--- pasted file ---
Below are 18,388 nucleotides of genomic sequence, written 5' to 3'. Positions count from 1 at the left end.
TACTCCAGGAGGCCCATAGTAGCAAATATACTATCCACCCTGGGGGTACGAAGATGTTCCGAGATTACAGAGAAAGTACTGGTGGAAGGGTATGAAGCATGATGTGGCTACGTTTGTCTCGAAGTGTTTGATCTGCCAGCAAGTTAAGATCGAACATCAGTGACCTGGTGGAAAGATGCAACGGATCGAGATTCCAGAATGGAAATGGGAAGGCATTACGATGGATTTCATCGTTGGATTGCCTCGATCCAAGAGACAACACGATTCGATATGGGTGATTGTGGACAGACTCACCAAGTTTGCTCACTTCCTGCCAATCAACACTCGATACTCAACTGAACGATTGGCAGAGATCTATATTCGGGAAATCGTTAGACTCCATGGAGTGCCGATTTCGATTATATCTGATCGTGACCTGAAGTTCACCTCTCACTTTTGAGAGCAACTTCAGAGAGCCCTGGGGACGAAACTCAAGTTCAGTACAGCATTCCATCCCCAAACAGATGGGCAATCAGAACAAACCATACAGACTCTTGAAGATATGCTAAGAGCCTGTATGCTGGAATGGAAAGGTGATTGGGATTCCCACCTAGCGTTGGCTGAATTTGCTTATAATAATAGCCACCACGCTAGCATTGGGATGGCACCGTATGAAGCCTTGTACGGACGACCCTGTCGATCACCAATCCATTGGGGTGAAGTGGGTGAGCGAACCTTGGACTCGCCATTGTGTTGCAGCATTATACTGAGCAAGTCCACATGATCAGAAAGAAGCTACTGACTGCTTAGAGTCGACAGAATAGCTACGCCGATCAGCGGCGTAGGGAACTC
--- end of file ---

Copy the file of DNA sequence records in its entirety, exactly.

Below are 18,388 nucleotides of genomic sequence, written 5' to 3'. Positions count from 1 at the left end.
TACTCCAGGAGGCCCATAGTAGCAAATATACTATCCACCCTGGGGGTACGAAGATGTTCCGAGATTACAGAGAAAGTACTGGTGGAAGGGTATGAAGCATGATGTGGCTACGTTTGTCTCGAAGTGTTTGATCTGCCAGCAAGTTAAGATCGAACATCAGTGACCTGGTGGAAAGATGCAACGGATCGAGATTCCAGAATGGAAATGGGAAGGCATTACGATGGATTTCATCGTTGGATTGCCTCGATCCAAGAGACAACACGATTCGATATGGGTGATTGTGGACAGACTCACCAAGTTTGCTCACTTCCTGCCAATCAACACTCGATACTCAACTGAACGATTGGCAGAGATCTATATTCGGGAAATCGTTAGACTCCATGGAGTGCCGATTTCGATTATATCTGATCGTGACCTGAAGTTCACCTCTCACTTTTGAGAGCAACTTCAGAGAGCCCTGGGGACGAAACTCAAGTTCAGTACAGCATTCCATCCCCAAACAGATGGGCAATCAGAACAAACCATACAGACTCTTGAAGATATGCTAAGAGCCTGTATGCTGGAATGGAAAGGTGATTGGGATTCCCACCTAGCGTTGGCTGAATTTGCTTATAATAATAGCCACCACGCTAGCATTGGGATGGCACCGTATGAAGCCTTGTACGGACGACCCTGTCGATCACCAATCCATTGGGGTGAAGTGGGTGAGCGAACCTTGGACTCGCCATTGTGTTGCAGCATTATACTGAGCAAGTCCACATGATCAGAAAGAAGCTACTGACTGCTTAGAGTCGACAGAATAGCTACGCCGATCAGCGGCGTAGGGAACTC